The universe works in mysterious ways. Sometimes when you put yourself out into the world, nature has a way of figuring out the rest. At least that’s the path that Chicago-native Willis Earl Beal has followed in his underground ascension from obscurity to begin assembling a cult following in the folk music scene.
Beal, 27, is a Chicago artist that popped up on my radar after appearing on The Chicago Reader’s blog. Writer Leor Galil wrote a thoughtful piece on Beal that detailed his seemingly-random journey from Chicago to Albuquerque, and then Albuquerque back to Chicago after a bad breakup with his girlfriend. Beal had come to the attention of local Albuquerque residents after creating a hand-drawn poster [inset] that invited girls to call him. The poster also caught the attention of Davy Rothbart, publisher of Found Magazine, who in turn published it along with a collection of Beal’s poetry, artwork and recordings.
As I was reading Galil’s piece, I learned that Beal had never even performed live or made proper recordings, and I started to wonder exactly why he garnered such attention. But Galil had brilliantly managed to backtrack through the nebulous blogosphere to a post on the blog City of Dust that showcased some of Beal’s home recordings. It seems that Beal had managed to piece together some low-fi demos – which was almost a feat in of itself – considering he doesn’t have access to a computer and doesn’t own a cell phone.
I listened with curiosity to the recordings and knew instantly that Galil was on to something. Beal’s vocal talent was undeniable. He showed a mature range that call to mind hints of Otis Redding.
Meanwhile, I had been searching for a vocal artist to mic up and start shooting screen tests with some of my new equipment. I figured Beal might be a perfect fit and reached out to Galil who in turn gave me the phone number to Beal’s auntie’s house where Beal has decamped since arriving back in Chicago.
I called the land line a few times but to no response and no answering machine. But coincidentally, Galil informed me that Beal had been playing in the subways and was seeking to have a live impromptu performance in front of The Bean in Millennium Park. There, I met Willis and exchanged digits and told him that I’d be willing to help him out. More than anything it seemed that Beal was just looking for good company in Chicago because he’s out of work, living with his Aunt and seeking an avenue to pursue his craft.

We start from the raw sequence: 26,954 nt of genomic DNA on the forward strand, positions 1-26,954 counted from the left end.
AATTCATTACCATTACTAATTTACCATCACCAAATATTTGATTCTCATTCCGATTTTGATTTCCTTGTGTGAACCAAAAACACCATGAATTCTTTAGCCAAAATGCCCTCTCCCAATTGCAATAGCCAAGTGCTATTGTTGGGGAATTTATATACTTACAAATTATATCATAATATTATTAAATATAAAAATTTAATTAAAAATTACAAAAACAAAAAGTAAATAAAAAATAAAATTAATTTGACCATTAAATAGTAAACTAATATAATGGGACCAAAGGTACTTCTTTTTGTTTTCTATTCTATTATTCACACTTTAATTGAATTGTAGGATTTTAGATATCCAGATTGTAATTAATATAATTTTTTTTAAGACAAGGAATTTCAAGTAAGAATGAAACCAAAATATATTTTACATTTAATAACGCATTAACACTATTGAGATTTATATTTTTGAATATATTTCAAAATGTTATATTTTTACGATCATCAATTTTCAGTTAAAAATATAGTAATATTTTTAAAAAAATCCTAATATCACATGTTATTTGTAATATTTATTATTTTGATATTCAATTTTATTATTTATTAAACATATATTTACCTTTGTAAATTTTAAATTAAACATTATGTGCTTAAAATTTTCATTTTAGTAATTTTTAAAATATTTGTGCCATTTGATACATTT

A few days later, we arranged a time where we’d shoot a screen test on my roof at sunset. Chicago weather, being what it is, naturally dumped rain on us that evening and I soon found myself at my place with pouring rain, waning sunlight, and an apprehensive Beal staring at me wondering what I had in mind. I didn’t want to waste the opportunity so I improvised and brought him to a little industrial cove in my backyard that has a covered cargo-bay loading area.
There, I shot these two demos of Beal bearing his soul to the world on two original recordings so he could finally point talent scouts to a video demo. (I’ll let Beal’s songs speak for themselves.)
After the recordings, I invited Beal back for a beer and he told me about how he had been contacted by a local booking agent for a gig at The Town Hall Pub – a venue that has launched the careers of Chicago’s own The Cool Kids. He told me about how he had been invited to perform a set of 8 songs but his plans to get together a band to back him had fallen through.
This brings up another interesting point because up until now, Beal had never even performed with other musicians.
I told Beal that I had some talented friends who played various instruments and that I could try and arrange a meeting. I then contacted Matt Murch, whom I’ve known since I was about 10, and his coworker Tim Johns. Murch and Johns had kicked around the idea of forming a band on the side but had never really found the time to get things together. I arranged a jam session and the three hit it off.
So suddenly, and strangely, Beal has his first reputable live gig and a set of musicians to back him and I’ve somehow inexplicably become what might be described loosely as a band producer. Like I said, the universe works in mysterious ways…
Come see Willis Earl Beal & the band play live
September 15 @7:00pm
The Town Hall Pub
3340 North Halsted